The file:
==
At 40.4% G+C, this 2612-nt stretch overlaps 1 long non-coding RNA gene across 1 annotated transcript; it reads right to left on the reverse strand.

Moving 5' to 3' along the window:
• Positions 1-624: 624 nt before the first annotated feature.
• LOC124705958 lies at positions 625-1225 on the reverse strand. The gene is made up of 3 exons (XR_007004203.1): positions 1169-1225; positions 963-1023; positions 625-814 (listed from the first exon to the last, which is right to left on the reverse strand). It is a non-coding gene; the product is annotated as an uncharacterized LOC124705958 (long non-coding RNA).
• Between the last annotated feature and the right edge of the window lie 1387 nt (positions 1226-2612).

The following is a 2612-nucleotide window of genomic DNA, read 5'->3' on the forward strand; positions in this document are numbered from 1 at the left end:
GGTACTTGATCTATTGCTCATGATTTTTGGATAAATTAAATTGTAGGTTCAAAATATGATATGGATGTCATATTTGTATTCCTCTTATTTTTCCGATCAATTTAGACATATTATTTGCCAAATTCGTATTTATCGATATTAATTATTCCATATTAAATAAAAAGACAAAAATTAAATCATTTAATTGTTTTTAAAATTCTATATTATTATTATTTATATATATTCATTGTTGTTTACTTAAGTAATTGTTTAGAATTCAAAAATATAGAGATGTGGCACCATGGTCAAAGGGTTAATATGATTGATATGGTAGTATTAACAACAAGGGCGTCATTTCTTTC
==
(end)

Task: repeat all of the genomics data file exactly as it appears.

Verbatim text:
At 40.4% G+C, this 2612-nt stretch overlaps 1 long non-coding RNA gene across 1 annotated transcript; it reads right to left on the reverse strand.

Moving 5' to 3' along the window:
• Positions 1-624: 624 nt before the first annotated feature.
• LOC124705958 lies at positions 625-1225 on the reverse strand. The gene is made up of 3 exons (XR_007004203.1): positions 1169-1225; positions 963-1023; positions 625-814 (listed from the first exon to the last, which is right to left on the reverse strand). It is a non-coding gene; the product is annotated as an uncharacterized LOC124705958 (long non-coding RNA).
• Between the last annotated feature and the right edge of the window lie 1387 nt (positions 1226-2612).

The following is a 2612-nucleotide window of genomic DNA, read 5'->3' on the forward strand; positions in this document are numbered from 1 at the left end:
GGTACTTGATCTATTGCTCATGATTTTTGGATAAATTAAATTGTAGGTTCAAAATATGATATGGATGTCATATTTGTATTCCTCTTATTTTTCCGATCAATTTAGACATATTATTTGCCAAATTCGTATTTATCGATATTAATTATTCCATATTAAATAAAAAGACAAAAATTAAATCATTTAATTGTTTTTAAAATTCTATATTATTATTATTTATATATATTCATTGTTGTTTACTTAAGTAATTGTTTAGAATTCAAAAATATAGAGATGTGGCACCATGGTCAAAGGGTTAATATGATTGATATGGTAGTATTAACAACAAGGGCGTCATTTCTTTC